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Redating the reign of Ramesses II to three centuries later than that given by the conventional chronology would not only reposition the date of the Battle of Kadesh and revise the linked chronology of Hittite history, it would also require a revision of the chronology of Assyrian history prior to 911 BC.
Since the 1930s, the majority view has dated the Israelite Exodus and Conquest to the 13th century BC, at the end of the Late Bronze Age.
PREFACE INTRODUCTION 0.1 The question of Historicity 0.2 The Importance of the Question of Date 0.3 A Brief History of the Popular Theories 0.4 A Critique of Some Two Phase Theories 0.5 Handling the Traditions 0.6 The Approach to be Taken PART ONE A CRITICAL EXAMINATION OF THE THIRTEENTH CENTURY DATING OF THE EXODUS CHAPTER ONE: THE TWO MAIN PILLARS OF THE THIRTEENTH CENTURY DATE 1.1 Pithom and Raamses: the Argument from Exodus 1.1.l Raamses 1.1.2 Pithom 1.2 Archaeological Evidence for a Conquest Towards the End of the Thirteenth Century BC 1.2.l The Anomaly of Jericho and Other Cities 1.2.2 Alternative Explanations for the 13th Century Destructions 1.2.3 The Subjective Identification of "Israelite" Culture 1.2.4 Conclusion CHAPTER TWO: OTHER ARGUMENTS USED TO SUPPORT THE THIRTEENTH CENTURY DATE 2.1 The Archaeology of Transjordan 2.2 The Military Campaigns of Seti I and Rameses II CHAPTER THREE: THE IMPLICATION OF THE OLD TESTAMENT'S CHRONOLOGICAL MATERIAL 3.1 The Statement Contained in I Kings 6:1 3.2 Material in the Book of Judges 3.2.1 The Result of Totalling the Periods 3.2.2 The Material in the Book of Judges and the 480 Years of I Kings 6:1 3.2.3 The Extent to which the Judges Period may be Compressed 3.2.4 The Chronology from Jephthah to David's Accession 3.2.5 The Chronology of the Earlier Part of the Judges Period 3.2.6 Conclusion PART TWO PALESTINIAN ARCHAEOLOGY AND THE EARLY DATE FOR THE EXODUS CHAPTER FOUR: JERICHO 106 4.1 Introduction 4.2 The Problem of Jericho 4.2.1 Kenyon's Revisions of the Views of Garstang 4.2.2 Kenyon's Conclusions and the Exodus 4.2.3 A Search for an Explanation 4.3 The Proposed Solution 4.3.l An Alternative View: Joshua and the End of MBA Jericho 4.3.2 Jericho and the Expulsion of the Hyksos 4.3.3 The Argument from Pottery 4.3.4 A New Working Hypothesis CHAPTER FIVE: AN EXCURSUS: BICHROME WARE AND CERAMIC CHRONOLOGY 137 5.l Introduction 5.2 The Dating of MB II B-C 5.3 Bichrome Ware and the MBA Destructions 5.4 Megiddo 5.5 The "Hurrian Migration" and the Appearance of Bichrome Ware 5.6 The Problem of Circular Arguments 5.7 Previous Redatings of the Appearance of Bichrome Ware 5.8 The Length of LB I and the Use of Bichrome Ware 5.9 The Surrounding Regions: Egypt 5.10 Cyprus 5.11 Syria 5.12 Tell el-CAjjul 5.13 Conclusion: the Problem of Methodology CHAPTER·SIX: HAZOR 6 .1 Introduction 6.2 Excavations at Hazor: Garstang and Yadin 6.3 A Short Survey of MBA and LBA Hazor 6.4 Wood and Waltke on Hazor 6.5 A 15th Century Date for the End of MBA Hazor 6.6 The Problem of Judges 4-5 CHAPTER SEVEN: OTHER CONQUEST TRADITIONS AND THE END OF THE MIDDLE BRONZE AGE 7 .1 More Problem-Cities for a Thirteenth Century Conquest 7 .1.1 Hebron 7.1.2 Hormah 7.1.3 Arad 7 .1.4 Gibeon 7.1.5 Dan 7 .2 Other Cities Destroyed at the End of the Middle Bronze Age 7 .3 The Problem-City of Ai 7 .4 The Problem of Shechem CHAPTER EIGHT: SUMMARY AND CONCLUSION APPENDICES 1. The Exodus in Egyptian History NOTES BIBLIOGRAPHY INDICES 1.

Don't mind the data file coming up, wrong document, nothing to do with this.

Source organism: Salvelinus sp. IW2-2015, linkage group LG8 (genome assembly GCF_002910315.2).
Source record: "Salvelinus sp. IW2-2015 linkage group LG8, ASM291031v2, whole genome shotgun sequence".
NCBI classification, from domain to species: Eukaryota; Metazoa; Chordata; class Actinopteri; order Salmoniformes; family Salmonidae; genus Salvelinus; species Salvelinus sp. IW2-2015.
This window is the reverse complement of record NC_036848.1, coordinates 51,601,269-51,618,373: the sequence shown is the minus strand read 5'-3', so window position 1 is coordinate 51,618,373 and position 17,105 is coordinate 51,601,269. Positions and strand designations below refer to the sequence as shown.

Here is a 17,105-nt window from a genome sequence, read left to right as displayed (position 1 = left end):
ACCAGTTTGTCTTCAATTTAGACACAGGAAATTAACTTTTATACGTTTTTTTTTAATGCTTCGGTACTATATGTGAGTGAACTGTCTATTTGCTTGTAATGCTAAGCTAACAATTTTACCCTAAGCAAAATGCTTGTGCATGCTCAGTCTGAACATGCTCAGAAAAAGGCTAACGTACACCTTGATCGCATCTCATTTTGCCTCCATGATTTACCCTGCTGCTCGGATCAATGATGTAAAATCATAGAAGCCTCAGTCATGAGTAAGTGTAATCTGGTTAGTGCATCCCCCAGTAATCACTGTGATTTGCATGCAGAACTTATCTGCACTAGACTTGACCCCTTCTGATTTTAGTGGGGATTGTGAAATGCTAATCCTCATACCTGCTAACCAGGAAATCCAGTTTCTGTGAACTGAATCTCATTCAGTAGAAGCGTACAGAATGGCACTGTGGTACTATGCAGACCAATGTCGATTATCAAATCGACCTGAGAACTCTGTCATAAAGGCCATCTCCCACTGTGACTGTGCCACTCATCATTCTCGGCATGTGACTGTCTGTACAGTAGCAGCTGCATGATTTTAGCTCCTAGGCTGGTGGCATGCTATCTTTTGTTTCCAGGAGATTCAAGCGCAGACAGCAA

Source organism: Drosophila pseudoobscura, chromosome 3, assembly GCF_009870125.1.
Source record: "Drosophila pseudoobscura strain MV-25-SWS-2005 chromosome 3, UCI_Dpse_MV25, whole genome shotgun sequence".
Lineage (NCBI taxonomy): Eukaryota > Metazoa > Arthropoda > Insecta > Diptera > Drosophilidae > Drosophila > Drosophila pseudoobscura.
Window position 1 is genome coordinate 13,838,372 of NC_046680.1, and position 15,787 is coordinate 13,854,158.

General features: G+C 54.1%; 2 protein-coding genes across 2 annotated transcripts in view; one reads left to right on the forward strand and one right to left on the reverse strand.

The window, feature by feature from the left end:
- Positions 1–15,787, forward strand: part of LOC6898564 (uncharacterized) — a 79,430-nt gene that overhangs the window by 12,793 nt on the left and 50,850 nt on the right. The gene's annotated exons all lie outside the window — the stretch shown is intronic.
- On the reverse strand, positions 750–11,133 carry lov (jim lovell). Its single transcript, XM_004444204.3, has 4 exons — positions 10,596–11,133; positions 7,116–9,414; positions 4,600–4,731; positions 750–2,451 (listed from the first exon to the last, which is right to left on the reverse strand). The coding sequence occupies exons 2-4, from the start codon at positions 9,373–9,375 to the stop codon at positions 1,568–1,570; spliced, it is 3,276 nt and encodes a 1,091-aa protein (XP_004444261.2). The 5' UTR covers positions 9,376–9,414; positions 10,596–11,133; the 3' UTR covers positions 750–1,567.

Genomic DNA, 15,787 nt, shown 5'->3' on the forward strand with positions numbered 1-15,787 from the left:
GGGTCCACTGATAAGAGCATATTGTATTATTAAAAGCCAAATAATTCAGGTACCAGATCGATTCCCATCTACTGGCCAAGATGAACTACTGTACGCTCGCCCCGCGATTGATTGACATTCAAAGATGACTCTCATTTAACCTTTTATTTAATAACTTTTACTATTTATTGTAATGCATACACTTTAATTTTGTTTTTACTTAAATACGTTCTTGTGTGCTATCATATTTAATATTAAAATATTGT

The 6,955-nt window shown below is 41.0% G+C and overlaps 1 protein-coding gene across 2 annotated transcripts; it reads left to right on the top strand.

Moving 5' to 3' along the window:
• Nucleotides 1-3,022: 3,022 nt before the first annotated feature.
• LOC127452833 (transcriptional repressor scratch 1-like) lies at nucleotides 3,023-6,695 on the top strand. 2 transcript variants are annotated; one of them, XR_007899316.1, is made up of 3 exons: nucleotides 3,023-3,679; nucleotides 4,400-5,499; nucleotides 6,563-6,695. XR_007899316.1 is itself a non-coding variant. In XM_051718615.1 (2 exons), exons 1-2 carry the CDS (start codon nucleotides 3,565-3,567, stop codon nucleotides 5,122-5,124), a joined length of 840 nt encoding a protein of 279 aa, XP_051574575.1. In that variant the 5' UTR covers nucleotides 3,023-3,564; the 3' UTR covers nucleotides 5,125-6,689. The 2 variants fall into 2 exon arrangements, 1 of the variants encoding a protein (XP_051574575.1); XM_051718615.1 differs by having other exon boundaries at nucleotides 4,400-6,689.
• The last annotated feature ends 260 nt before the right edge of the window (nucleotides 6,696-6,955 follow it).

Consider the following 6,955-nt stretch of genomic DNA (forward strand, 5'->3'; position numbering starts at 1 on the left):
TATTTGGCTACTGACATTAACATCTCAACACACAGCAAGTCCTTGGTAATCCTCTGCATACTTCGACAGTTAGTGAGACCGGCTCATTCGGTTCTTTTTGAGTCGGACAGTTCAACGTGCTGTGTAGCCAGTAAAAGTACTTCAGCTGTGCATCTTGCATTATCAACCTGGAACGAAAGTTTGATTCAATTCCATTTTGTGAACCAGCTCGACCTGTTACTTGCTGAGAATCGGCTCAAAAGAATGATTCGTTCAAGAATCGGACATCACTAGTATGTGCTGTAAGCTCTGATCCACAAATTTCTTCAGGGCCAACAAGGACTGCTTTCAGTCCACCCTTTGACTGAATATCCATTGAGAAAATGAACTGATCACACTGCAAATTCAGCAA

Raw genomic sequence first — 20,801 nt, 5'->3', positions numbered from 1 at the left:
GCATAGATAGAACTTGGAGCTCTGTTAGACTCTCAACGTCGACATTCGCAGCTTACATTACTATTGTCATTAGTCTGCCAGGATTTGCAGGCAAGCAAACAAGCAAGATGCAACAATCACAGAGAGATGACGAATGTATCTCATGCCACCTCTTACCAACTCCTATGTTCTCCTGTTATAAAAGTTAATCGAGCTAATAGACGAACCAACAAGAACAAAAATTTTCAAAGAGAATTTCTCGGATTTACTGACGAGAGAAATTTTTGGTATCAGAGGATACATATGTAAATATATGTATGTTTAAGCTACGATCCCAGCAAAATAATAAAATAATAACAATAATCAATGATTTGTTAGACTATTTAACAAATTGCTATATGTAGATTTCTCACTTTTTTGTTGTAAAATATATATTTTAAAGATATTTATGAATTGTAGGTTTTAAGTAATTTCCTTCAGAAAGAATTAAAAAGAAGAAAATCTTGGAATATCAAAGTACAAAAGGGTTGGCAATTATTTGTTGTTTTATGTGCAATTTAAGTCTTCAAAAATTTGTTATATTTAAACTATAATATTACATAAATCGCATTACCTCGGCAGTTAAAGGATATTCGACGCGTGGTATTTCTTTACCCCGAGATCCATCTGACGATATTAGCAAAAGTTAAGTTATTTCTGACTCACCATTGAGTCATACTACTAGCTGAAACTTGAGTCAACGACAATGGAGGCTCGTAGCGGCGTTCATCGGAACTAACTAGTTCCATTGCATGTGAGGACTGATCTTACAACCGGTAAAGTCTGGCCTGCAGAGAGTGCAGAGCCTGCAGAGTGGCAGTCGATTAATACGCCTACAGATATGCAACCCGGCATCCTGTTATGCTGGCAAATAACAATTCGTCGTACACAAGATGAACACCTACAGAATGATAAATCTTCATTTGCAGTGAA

I have no religious axe to grind – I am simply an historian in search of some historical truth." Thus, Rohl is of the opinion that none of these three foundations of the conventional Egyptian chronology are secure, and that the sacking of Thebes by the Assyrian king Ashurbanipal in 664 BC is the earliest fixed date in Egyptian history.
Rohl's most vocal critic has been Kenneth Kitchen, one of the leading experts on biblical history and the author of the standard work on the conventional chronology of the Third Intermediate Period of Egypt, the period most directly affected by the New Chronology's redating of the Nineteenth to Twenty-fifth Dynasties.
Rohl asserts that the New Chronology allows him to identify some of the characters in the Hebrew Bible with people whose names appear in archaeological finds.
Between the 1930s and 1950s evidence accumulated in favour of dating the Exodus and Conquest to the 13th century BC. Even some of those scholars who reject the historicity of the Exodus and Conquest traditions still look to the decades around 1200 BC as the time when Israel emerged as a recognizable entity in Canaan.